What lies beneath the Corbyn-McGinn spat is the queered problematics of the ­relationship between the far left wing of the Labour Party and physical-force Irish republicanism. I also recall, during the hunger strikes of the early 1980s, going to a “Smash the H-Blocks” rally in Kilburn, north London, at which Labour Party speakers shared the stage with representatives from Sinn Fein, some of whom wore balaclavas and dark glasses to evade the telephoto lenses of the Met’s anti-terrorist squad.

The shape-shifting relationship between the “political wing” of the IRA and the men with sniper rifles in the south Armagh bocage was always of the essence of the conflict, allowing both sides a convenient fiction around which to posture publicly and privately negotiate. In choosing to appear on platforms with people who might or might not be terrorists, Labour leftists also sprinkled a little of their stardust on themselves: the “stardust” being the implication that they, too, under the right circumstances, might be capable of violence in pursuit of their political ends.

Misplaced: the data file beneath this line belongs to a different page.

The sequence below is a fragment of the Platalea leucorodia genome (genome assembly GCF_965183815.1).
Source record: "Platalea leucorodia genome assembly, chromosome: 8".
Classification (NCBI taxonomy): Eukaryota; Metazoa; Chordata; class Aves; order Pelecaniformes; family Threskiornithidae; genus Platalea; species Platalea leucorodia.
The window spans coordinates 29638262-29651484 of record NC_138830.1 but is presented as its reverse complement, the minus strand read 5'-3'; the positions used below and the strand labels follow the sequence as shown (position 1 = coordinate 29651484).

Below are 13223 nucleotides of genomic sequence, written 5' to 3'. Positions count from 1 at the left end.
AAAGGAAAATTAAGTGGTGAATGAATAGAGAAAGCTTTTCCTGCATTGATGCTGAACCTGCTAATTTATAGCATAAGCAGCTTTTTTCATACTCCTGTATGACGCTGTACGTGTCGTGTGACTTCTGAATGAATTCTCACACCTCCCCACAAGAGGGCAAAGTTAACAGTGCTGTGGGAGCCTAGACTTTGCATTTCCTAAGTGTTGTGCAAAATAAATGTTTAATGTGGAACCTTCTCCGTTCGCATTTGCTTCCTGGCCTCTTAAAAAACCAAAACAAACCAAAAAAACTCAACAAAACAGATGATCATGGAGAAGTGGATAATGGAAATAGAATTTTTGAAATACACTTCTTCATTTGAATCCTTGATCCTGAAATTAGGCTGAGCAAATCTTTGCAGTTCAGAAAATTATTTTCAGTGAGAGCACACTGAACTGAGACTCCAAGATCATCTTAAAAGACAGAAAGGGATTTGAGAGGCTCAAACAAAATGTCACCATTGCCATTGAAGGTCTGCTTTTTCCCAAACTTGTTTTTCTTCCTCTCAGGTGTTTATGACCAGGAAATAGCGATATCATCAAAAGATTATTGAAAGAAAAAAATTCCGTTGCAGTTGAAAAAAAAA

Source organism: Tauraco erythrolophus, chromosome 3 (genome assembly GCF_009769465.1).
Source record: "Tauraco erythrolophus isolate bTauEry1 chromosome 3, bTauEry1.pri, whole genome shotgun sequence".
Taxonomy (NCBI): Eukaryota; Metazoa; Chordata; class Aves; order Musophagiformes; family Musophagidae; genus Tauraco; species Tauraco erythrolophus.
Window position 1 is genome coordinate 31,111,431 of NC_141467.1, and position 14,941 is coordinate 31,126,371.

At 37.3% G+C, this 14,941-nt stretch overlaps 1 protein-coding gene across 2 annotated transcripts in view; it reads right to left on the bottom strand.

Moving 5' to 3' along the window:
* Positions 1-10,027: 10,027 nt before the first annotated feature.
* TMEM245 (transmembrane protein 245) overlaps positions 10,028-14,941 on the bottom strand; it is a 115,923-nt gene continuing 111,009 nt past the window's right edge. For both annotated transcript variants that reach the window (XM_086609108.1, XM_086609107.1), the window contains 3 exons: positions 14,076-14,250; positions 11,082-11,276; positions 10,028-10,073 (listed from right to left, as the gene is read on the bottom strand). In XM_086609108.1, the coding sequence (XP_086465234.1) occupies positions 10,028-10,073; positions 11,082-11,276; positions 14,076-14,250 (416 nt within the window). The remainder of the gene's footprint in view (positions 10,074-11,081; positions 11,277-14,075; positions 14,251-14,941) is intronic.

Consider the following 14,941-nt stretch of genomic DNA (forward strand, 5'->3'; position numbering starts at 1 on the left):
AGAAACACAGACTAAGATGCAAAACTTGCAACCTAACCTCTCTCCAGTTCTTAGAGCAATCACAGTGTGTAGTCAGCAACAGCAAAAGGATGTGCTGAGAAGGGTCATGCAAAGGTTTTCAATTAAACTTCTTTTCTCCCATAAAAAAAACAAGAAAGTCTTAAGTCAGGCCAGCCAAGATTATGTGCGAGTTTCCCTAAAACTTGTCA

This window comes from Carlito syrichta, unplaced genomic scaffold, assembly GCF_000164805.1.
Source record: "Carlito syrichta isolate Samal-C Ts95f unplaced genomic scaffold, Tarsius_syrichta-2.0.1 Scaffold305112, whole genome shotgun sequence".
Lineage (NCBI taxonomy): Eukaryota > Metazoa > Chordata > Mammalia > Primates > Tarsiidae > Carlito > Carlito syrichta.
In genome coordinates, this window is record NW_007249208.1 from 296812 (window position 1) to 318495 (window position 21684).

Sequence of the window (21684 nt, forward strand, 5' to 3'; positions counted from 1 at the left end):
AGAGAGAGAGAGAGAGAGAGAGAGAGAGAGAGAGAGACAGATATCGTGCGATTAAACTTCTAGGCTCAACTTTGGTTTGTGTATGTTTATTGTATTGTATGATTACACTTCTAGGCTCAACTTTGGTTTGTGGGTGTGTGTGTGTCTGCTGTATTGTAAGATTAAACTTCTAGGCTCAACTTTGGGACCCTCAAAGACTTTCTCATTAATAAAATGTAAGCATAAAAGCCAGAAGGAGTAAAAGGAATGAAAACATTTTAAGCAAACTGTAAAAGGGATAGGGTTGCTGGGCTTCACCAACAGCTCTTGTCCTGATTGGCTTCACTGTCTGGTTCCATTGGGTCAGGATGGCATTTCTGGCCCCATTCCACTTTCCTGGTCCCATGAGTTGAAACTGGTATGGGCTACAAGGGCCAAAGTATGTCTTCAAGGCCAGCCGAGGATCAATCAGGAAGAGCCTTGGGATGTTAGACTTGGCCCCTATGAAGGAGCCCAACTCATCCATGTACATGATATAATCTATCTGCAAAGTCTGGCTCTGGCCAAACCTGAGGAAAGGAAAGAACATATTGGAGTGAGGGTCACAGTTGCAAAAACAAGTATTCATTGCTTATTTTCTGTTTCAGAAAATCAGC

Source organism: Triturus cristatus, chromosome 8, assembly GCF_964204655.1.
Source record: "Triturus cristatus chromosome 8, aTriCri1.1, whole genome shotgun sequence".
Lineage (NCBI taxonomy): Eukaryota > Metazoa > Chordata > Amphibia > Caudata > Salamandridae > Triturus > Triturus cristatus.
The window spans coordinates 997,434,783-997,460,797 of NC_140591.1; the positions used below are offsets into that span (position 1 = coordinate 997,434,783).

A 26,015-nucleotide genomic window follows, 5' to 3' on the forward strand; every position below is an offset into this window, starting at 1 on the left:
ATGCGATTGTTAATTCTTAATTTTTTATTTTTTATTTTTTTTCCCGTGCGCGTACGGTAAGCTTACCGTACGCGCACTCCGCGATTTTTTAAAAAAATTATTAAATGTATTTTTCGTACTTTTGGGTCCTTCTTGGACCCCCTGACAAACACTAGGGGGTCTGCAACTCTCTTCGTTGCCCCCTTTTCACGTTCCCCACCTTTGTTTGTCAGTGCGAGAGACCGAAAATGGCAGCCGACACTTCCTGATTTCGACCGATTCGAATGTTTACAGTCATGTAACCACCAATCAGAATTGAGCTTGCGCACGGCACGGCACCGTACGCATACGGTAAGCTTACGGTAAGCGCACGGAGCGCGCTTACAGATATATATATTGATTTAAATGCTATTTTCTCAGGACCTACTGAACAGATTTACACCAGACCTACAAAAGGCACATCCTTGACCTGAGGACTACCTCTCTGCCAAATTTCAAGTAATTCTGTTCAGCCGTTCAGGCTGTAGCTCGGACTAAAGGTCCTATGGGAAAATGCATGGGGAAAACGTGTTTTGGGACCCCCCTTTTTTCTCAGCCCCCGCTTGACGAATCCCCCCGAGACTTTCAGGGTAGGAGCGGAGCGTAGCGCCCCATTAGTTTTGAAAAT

On the far right of British politics, Her Majesty’s Government and its apparatus are referred to derisively as “state”. There were various attempts in the 1970s and 1980s by far-right groupuscules to link up with the Ulster Freedom Fighters and other loyalist paramilitary organisations in their battle against “state”. All foundered on the obvious incompetence of the fascists. The situation on the far left was different. The socialist credentials of Sinn Fein/IRA were too threadbare for genuine expressions of solidarity, but there was a sort of tacit confidence-and-supply arrangement between these factions. The Labour far left provided the republicans with the confidence that, should an appropriately radical government be elected to Westminster, “state” would withdraw from Northern Ireland. What the republicans did for the mainland militants was to cloak them in their penumbra of darkness: without needing to call down on themselves the armed might of “state”, they could imply that they were willing to take it on, should the opportunity arise.